REACTION PAPER: Intramuros Beyond The Walls

Culture defines identity and community spirit. It shapes a national for people who live a common culture. “To understand and own our story as a people” is Adrian Panadero’s goal for creating his projects. A cum laude graduate of Visual Communication in the University of Philippines, Panadero fuses his love for graphic design and Philippine history through a paper cut out model book of the most benevolent landmarks for Filipinos entitled “Intramuros: The Walled City”


The book contains 90 cut out pieces of churches, schools, government buildings that Intramuros housed over the centuries. Namely Fort Santiago–a 1517 Spanish fortress that oversaw spice trade Americans; the Mother Church of the Philippines–Manila Cathedral and; the Palacio de Gobernador where the Spanish Governor General resides.

What’s groundbreaking about Panadero’s work is not just the original idea of scaling down a national heritage sites but the holistic accuracy of it. From the architecture to the historical backgrounds about it, he conveys the origins of Intramuros. He describes the purpose of each structure whether it is a government building or a residence of an official. Though some elements had to be sacrificed like the actual scale size of the buildings and the Pasig River, the amount of research pored over by the author is truly reflected and even made more authentic with its partnership with the Intramuros Administration who is “responsible for the orderly restoration and development of Intramuros”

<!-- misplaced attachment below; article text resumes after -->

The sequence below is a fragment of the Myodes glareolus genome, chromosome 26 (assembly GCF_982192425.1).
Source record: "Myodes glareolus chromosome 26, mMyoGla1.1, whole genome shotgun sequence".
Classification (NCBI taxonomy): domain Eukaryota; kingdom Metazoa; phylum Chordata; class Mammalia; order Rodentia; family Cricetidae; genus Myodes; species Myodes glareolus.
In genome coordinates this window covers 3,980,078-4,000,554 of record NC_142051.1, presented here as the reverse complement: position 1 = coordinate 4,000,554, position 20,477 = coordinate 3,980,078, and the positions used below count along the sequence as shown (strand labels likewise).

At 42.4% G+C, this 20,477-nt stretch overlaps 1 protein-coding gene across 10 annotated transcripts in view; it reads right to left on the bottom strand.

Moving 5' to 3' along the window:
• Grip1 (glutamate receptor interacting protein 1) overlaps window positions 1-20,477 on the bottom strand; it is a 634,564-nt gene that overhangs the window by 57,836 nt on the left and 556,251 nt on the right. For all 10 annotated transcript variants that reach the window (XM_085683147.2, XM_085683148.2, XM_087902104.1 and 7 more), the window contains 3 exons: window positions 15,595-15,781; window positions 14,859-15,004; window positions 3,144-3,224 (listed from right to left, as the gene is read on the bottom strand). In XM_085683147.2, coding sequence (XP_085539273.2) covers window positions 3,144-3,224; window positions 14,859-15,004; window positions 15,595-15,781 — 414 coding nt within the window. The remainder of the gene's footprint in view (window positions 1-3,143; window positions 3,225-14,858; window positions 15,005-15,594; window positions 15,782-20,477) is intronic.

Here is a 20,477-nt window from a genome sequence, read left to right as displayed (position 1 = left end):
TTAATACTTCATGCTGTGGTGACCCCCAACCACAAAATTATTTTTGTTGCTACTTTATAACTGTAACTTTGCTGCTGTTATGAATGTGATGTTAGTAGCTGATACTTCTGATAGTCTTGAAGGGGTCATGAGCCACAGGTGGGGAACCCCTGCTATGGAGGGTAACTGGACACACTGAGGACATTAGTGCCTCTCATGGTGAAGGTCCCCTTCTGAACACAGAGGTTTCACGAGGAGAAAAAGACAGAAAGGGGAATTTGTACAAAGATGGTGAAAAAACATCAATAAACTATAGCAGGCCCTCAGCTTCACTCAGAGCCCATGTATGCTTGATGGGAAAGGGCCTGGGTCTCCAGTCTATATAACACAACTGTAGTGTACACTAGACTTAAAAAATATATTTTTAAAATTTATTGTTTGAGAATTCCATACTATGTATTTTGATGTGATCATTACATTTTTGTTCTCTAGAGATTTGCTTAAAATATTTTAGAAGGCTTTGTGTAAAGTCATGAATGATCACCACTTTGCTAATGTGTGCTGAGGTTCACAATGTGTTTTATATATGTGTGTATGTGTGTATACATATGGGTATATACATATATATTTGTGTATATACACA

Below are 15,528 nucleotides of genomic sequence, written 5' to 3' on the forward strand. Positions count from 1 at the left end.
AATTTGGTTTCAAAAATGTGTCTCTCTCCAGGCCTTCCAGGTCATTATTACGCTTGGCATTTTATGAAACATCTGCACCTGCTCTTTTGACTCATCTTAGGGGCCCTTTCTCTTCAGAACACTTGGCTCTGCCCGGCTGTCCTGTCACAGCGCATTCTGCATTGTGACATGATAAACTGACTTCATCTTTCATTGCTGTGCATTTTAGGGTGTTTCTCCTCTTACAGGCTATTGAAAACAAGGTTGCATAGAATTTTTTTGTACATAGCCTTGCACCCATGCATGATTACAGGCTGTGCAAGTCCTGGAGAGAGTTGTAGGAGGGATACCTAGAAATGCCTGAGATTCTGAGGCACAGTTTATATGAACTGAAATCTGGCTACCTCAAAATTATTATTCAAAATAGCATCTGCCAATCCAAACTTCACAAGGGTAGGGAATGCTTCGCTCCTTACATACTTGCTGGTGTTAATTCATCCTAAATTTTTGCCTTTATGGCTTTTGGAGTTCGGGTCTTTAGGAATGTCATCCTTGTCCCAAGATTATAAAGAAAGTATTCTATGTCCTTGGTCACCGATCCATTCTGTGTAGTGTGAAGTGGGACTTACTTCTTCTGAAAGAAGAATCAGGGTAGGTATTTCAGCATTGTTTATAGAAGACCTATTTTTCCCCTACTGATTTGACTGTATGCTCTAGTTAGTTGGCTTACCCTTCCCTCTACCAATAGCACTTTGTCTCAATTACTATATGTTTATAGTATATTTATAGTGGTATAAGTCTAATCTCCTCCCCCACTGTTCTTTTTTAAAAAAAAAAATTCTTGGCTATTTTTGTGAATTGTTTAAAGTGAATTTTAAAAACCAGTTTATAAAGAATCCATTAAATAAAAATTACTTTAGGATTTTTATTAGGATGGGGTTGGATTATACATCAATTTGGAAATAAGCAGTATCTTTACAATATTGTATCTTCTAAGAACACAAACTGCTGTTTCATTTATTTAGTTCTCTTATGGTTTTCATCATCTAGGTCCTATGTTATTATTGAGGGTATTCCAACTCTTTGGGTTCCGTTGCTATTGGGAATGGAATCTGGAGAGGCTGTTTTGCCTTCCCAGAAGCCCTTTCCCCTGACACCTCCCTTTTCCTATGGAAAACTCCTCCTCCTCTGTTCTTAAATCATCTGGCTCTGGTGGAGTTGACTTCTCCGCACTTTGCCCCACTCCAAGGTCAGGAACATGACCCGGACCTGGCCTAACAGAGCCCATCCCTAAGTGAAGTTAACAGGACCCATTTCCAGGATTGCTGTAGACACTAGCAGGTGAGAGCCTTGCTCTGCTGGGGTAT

Panadero takes us beyond the walled city, as readers are granted access to assemble the buildings and become architects of historic Manila. All the while retelling the stories of colonial past. The book explains the origins of Galleon Trade, the houses of prominent Filipino families, the earthquakes and uprisings the Manila Cathedral has survived, the prisoners captured in dungeons including Dr. Jose Rizal who spent his final days in Intramuros.

In this book, the historic site is resurrected from all the earthquakes and wars that has destroyed it over the years. Even brought to life in the smallest details of kalesas-horse drawn carriages, vendors carrying baskets and soldiers marching the common areas. Panadero even goes as far as adding statues, trees and ships in order to create a picture of a Spanish colonial lifestyle.

It’s recommended to complete the scale with a group, but single handedly it can be done. The instructions are clear and specific. The legends of what areas to fold and cut are clear. The pieces  have all been color coded and numbered accordingly. At each back cover, a 3D image of the finished scale and its parts are illustrated for readers to follow. The book is close to utter completion if it weren’t for the space limitations that could not accommodate all the walls of Intramuros. However, if this calls for a new book, expect children, families, students and avid lovers of history to be lining up.



(n.d.). Adrian Panadero on Behance. Retrieved from

Gardner, R. S. (n.d.). Retrieved from

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Kalesa, the 18th Centuries Rolls Royce. (n.d.). Retrieved from

T., About thetravellingfoolBob aka: The Traveling Fool  The World of Deej says, Says, M., Says, M. W., & Says, T. (2017, January 31). Fort Santiago, Manila Philippines. Retrieved from

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